Cold fronts may increase stroke mortality
July 18, 2018
By Peter Moon | Agência FAPESP – With the advent of colder winter weather in the South and Southeast of Brazil, falling temperatures may be accompanied by rising numbers of deaths from stroke, especially among people over 65.
The correlation between lower mean air temperature and higher stroke mortality has been demonstrated by a study based on death records and meteorological data for the period 2002-11 in São Paulo City, Southeast Brazil. The authors also found that in the case of older people, the incidence of stroke associated with colder weather was higher among women.
Results of the study have been published in an article in the International Journal of Biometeorology by researchers at the University of São Paulo (USP) and the Catholic University of Santos (Unisantos). The study was part of a research project supported by FAPESP.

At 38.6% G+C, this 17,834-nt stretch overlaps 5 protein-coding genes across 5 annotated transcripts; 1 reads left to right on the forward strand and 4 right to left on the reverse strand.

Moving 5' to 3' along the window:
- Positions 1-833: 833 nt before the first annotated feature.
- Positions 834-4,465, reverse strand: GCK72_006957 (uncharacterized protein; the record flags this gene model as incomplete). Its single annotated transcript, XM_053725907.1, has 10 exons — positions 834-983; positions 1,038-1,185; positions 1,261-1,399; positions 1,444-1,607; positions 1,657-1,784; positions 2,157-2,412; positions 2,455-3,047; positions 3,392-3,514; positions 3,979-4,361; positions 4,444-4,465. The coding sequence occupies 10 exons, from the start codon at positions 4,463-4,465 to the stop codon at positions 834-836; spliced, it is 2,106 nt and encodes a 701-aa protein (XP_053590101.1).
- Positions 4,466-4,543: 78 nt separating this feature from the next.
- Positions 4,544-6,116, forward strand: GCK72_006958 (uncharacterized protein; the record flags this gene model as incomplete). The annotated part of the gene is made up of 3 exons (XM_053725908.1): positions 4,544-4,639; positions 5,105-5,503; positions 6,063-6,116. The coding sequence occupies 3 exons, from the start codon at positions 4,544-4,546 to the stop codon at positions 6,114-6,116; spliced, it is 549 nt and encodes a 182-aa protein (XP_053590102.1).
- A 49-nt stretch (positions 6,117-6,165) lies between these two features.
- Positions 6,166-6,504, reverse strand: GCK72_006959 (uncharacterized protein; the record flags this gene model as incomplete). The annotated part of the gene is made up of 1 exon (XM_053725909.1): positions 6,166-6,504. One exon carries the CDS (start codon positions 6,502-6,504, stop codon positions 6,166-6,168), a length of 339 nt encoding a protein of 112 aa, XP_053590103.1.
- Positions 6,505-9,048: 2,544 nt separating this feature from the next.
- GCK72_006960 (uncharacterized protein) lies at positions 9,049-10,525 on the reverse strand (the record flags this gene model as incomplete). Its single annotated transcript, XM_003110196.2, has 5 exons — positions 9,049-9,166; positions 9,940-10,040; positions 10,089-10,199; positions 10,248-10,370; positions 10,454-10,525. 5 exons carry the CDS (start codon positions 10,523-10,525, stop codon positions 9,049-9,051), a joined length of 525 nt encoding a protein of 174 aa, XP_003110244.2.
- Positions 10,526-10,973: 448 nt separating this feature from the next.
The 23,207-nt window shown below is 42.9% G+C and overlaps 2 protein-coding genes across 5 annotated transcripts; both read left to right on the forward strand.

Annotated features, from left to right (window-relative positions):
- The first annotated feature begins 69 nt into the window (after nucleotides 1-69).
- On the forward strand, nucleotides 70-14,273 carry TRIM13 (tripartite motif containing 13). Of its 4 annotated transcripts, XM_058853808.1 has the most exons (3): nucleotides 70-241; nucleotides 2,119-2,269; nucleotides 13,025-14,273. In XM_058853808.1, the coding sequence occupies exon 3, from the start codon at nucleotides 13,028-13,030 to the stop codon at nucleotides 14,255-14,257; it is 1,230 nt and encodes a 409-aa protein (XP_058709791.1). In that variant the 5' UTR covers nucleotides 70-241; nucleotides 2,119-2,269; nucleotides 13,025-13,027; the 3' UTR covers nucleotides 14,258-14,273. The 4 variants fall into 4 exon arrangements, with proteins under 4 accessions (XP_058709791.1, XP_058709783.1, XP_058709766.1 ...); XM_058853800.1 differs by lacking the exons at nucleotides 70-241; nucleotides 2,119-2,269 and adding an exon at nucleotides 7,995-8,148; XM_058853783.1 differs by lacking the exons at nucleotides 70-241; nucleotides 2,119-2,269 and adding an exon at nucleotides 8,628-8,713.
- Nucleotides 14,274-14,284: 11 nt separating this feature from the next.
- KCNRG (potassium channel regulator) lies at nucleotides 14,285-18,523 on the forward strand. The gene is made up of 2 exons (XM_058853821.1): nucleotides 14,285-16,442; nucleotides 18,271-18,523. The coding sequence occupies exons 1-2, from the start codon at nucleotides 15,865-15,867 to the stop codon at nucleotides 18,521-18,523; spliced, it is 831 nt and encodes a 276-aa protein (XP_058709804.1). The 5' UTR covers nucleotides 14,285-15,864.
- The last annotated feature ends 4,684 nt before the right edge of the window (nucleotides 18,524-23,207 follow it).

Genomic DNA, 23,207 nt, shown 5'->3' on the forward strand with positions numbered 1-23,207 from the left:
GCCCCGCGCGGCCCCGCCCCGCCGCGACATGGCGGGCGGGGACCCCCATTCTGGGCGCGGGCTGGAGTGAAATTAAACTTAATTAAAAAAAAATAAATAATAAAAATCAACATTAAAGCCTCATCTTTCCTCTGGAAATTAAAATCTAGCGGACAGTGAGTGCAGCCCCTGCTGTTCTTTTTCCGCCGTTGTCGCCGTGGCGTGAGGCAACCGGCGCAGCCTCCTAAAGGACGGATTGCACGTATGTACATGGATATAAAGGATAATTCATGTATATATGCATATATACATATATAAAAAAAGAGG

In Brazil, chronic diseases such as cardiovascular disorders, diabetes and cancer cause most of the deaths in both men and women. Among cardiovascular disorders, stroke is the main cause of death, accounting for 10% of the total.
“In the United States, which has a temperate climate and freezing winter weather, a correlation has been found between a rise in stroke mortality and temperature highs and lows. No such study had been done before in Brazil, even for the populations in the South and Southeast, where the climate is subtropical,” said physician Alfésio Luís Ferreira Braga, a professor at Unisantos and coauthor of the study.
To find out whether temperature variation correlated with stroke mortality in São Paulo, geographer Priscilla Venâncio Ikefuti used data collected by the city’s Death Records Improvement Program (PRO-AIM). The principal investigator for the study was Ligia Vizeu Barrozo, a professor in the University of São Paulo’s School of Philosophy, Letters & Human Sciences (FFLCH-USP).